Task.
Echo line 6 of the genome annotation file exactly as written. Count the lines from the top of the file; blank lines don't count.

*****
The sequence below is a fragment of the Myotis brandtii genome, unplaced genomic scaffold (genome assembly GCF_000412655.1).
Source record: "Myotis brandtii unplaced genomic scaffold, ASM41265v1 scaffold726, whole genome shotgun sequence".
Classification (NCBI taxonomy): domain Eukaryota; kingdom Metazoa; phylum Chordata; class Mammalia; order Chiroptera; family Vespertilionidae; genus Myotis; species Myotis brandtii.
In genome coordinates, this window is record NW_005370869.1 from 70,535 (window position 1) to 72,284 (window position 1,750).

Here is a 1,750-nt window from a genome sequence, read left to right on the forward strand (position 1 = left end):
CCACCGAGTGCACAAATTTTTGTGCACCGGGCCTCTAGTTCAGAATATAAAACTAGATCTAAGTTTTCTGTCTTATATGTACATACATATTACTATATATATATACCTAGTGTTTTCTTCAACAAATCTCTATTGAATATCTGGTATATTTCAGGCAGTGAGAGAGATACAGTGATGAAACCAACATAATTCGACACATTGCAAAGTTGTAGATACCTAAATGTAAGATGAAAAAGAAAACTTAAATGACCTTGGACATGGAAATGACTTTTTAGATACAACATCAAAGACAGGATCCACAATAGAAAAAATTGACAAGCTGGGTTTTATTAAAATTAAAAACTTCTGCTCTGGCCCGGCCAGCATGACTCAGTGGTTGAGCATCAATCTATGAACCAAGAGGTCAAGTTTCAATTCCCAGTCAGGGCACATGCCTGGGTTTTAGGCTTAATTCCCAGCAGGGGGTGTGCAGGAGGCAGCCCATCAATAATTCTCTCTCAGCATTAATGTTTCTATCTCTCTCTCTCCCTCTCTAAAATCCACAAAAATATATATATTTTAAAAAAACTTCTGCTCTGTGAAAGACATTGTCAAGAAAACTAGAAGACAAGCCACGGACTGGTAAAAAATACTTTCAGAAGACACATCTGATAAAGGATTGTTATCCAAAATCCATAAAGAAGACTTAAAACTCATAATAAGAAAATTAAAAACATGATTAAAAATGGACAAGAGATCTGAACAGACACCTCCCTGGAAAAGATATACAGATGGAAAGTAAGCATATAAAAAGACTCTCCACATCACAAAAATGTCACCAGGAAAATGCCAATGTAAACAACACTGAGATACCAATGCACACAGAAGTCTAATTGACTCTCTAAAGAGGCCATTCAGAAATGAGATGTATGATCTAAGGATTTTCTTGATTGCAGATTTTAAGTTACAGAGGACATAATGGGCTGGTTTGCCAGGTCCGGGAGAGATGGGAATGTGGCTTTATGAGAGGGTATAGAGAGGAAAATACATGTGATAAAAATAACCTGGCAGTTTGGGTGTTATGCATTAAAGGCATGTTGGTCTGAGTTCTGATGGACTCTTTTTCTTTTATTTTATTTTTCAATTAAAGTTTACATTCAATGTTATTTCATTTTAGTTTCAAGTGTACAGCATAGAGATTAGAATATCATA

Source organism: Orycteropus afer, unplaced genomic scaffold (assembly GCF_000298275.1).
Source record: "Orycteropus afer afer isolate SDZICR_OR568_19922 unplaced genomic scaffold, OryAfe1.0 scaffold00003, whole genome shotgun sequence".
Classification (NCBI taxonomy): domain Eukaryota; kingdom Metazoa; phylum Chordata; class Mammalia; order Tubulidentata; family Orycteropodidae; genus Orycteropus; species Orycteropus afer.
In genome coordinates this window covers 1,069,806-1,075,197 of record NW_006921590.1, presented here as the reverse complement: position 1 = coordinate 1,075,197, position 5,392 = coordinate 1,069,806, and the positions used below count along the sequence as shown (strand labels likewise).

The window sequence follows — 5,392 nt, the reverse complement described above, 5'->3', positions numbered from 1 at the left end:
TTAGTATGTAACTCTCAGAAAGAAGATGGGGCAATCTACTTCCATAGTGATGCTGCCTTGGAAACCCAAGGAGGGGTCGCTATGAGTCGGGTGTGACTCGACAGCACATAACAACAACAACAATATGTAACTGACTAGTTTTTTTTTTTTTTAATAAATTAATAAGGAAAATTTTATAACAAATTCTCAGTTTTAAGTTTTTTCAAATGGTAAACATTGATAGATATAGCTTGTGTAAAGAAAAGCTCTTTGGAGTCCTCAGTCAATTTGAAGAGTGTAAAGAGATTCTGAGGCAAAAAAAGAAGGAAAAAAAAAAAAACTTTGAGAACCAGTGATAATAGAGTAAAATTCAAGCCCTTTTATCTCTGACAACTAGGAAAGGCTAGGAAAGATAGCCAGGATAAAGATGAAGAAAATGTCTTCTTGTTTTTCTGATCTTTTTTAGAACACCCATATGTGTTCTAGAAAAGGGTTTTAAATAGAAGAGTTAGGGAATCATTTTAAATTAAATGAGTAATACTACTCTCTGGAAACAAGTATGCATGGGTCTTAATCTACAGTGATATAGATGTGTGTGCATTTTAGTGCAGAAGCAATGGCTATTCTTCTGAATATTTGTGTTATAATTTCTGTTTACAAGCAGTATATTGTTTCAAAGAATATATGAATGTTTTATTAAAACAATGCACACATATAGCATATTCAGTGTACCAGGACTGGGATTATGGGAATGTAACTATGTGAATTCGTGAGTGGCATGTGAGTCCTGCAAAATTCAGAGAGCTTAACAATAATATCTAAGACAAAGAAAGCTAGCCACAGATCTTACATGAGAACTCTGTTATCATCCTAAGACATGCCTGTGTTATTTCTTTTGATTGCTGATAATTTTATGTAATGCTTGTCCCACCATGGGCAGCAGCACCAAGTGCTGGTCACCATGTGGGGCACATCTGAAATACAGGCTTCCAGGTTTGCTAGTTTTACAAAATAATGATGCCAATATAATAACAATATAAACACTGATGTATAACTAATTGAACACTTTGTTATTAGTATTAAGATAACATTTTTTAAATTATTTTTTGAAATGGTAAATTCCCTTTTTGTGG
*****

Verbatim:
CCACCGAGTGCACAAATTTTTGTGCACCGGGCCTCTAGTTCAGAATATAAAACTAGATCTAAGTTTTCTGTCTTATATGTACATACATATTACTATATATATATACCTAGTGTTTTCTTCAACAAATCTCTATTGAATATCTGGTATATTTCAGGCAGTGAGAGAGATACAGTGATGAAACCAACATAATTCGACACATTGCAAAGTTGTAGATACCTAAATGTAAGATGAAAAAGAAAACTTAAATGACCTTGGACATGGAAATGACTTTTTAGATACAACATCAAAGACAGGATCCACAATAGAAAAAATTGACAAGCTGGGTTTTATTAAAATTAAAAACTTCTGCTCTGGCCCGGCCAGCATGACTCAGTGGTTGAGCATCAATCTATGAACCAAGAGGTCAAGTTTCAATTCCCAGTCAGGGCACATGCCTGGGTTTTAGGCTTAATTCCCAGCAGGGGGTGTGCAGGAGGCAGCCCATCAATAATTCTCTCTCAGCATTAATGTTTCTATCTCTCTCTCTCCCTCTCTAAAATCCACAAAAATATATATATTTTAAAAAAACTTCTGCTCTGTGAAAGACATTGTCAAGAAAACTAGAAGACAAGCCACGGACTGGTAAAAAATACTTTCAGAAGACACATCTGATAAAGGATTGTTATCCAAAATCCATAAAGAAGACTTAAAACTCATAATAAGAAAATTAAAAACATGATTAAAAATGGACAAGAGATCTGAACAGACACCTCCCTGGAAAAGATATACAGATGGAAAGTAAGCATATAAAAAGACTCTCCACATCACAAAAATGTCACCAGGAAAATGCCAATGTAAACAACACTGAGATACCAATGCACACAGAAGTCTAATTGACTCTCTAAAGAGGCCATTCAGAAATGAGATGTATGATCTAAGGATTTTCTTGATTGCAGATTTTAAGTTACAGAGGACATAATGGGCTGGTTTGCCAGGTCCGGGAGAGATGGGAATGTGGCTTTATGAGAGGGTATAGAGAGGAAAATACATGTGATAAAAATAACCTGGCAGTTTGGGTGTTATGCATTAAAGGCATGTTGGTCTGAGTTCTGATGGACTCTTTTTCTTTTATTTTATTTTTCAATTAAAGTTTACATTCAATGTTATTTCATTTTAGTTTCAAGTGTACAGCATAGAGATTAGAATATCATA